GP leaders are pressing for greater investment in practice IT to meet government targets for patients moving on-line.
The government has made improving on-line access to GPs a priority – and says that 10% of patients should be using internet-based services by next year.
But Royal College of GPs chair Dr Maureen Baker warned this would be “utterly unachievable” without extra money.
The college calls for £440 million to be invested in practice IT. The government has created a £4 billion fund to create a “paperless NHS” and the college says more than 10% of the funding should go to practices.
Dr Baker has set out her concerns in a letter to health secretary Jeremy Hunt.
In the letter she says: “Effective IT systems can enable the use of video or instant message consultations which improve access to family doctors and help continuity of care; help streamline the referrals process and avoid unnecessary errors; allow patients to book appointments more easily; and enable patients with long term conditions to monitor their own health.”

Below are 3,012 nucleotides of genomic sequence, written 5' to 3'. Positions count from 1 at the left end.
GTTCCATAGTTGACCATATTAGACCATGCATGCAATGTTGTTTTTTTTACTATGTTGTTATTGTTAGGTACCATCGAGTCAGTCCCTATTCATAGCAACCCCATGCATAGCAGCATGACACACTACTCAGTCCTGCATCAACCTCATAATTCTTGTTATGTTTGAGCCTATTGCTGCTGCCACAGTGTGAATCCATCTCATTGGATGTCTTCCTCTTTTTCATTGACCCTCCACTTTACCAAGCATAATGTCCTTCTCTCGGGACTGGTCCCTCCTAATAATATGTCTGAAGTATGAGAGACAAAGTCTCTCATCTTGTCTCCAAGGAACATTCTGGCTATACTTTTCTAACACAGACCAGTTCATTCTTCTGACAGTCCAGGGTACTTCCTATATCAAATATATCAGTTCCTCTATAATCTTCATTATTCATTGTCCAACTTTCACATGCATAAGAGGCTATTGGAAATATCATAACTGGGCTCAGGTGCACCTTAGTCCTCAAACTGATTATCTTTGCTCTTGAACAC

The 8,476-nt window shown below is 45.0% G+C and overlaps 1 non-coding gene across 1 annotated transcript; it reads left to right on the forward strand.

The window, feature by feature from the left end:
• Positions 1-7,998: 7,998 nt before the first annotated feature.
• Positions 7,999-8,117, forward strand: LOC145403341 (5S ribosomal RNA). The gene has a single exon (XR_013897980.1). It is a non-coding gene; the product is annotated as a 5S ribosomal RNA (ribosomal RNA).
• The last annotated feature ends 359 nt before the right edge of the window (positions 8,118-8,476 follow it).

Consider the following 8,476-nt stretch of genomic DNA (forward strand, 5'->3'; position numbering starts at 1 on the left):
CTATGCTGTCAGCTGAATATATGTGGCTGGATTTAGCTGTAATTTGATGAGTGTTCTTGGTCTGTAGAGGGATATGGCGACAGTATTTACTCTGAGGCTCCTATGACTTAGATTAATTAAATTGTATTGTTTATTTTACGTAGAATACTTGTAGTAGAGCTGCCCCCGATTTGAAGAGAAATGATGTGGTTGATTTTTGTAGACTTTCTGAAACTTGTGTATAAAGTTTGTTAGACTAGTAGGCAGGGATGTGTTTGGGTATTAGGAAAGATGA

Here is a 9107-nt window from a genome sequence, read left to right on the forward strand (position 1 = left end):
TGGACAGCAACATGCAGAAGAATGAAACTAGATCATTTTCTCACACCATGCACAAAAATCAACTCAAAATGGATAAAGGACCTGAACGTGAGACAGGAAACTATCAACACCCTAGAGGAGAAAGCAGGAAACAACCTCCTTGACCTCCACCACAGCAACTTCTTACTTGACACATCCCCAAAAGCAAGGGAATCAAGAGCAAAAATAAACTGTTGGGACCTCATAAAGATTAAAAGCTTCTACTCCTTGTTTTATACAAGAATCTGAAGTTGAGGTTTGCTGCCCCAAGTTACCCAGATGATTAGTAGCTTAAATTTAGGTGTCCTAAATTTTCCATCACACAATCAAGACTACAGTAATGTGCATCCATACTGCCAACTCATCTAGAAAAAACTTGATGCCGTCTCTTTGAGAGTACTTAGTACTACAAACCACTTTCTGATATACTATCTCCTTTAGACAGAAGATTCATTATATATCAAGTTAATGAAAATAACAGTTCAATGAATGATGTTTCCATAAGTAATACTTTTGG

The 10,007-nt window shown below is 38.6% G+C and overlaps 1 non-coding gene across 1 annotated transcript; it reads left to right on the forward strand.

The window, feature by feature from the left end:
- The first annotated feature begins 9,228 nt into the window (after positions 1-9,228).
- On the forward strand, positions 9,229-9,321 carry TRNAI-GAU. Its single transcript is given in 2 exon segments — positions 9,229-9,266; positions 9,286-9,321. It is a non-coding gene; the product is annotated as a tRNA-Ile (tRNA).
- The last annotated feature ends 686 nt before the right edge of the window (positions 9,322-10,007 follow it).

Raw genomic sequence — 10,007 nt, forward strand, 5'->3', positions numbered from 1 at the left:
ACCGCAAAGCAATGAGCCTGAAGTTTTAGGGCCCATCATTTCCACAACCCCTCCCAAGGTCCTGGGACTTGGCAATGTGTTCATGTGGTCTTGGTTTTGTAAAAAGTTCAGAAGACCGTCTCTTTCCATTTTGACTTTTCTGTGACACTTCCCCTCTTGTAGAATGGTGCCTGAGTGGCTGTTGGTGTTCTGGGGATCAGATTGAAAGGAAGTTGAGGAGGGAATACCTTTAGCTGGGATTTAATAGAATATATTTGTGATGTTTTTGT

Calling for a substantial proportion of the IT fund to go to practices, she says: “It could help facilitate a step change in the level of use of virtual consultations.
“This would improve access to GP services and allow GPs to bring specialist expertise into appointments by setting up 3-way online consultations with specialists, avoiding unnecessary referrals.”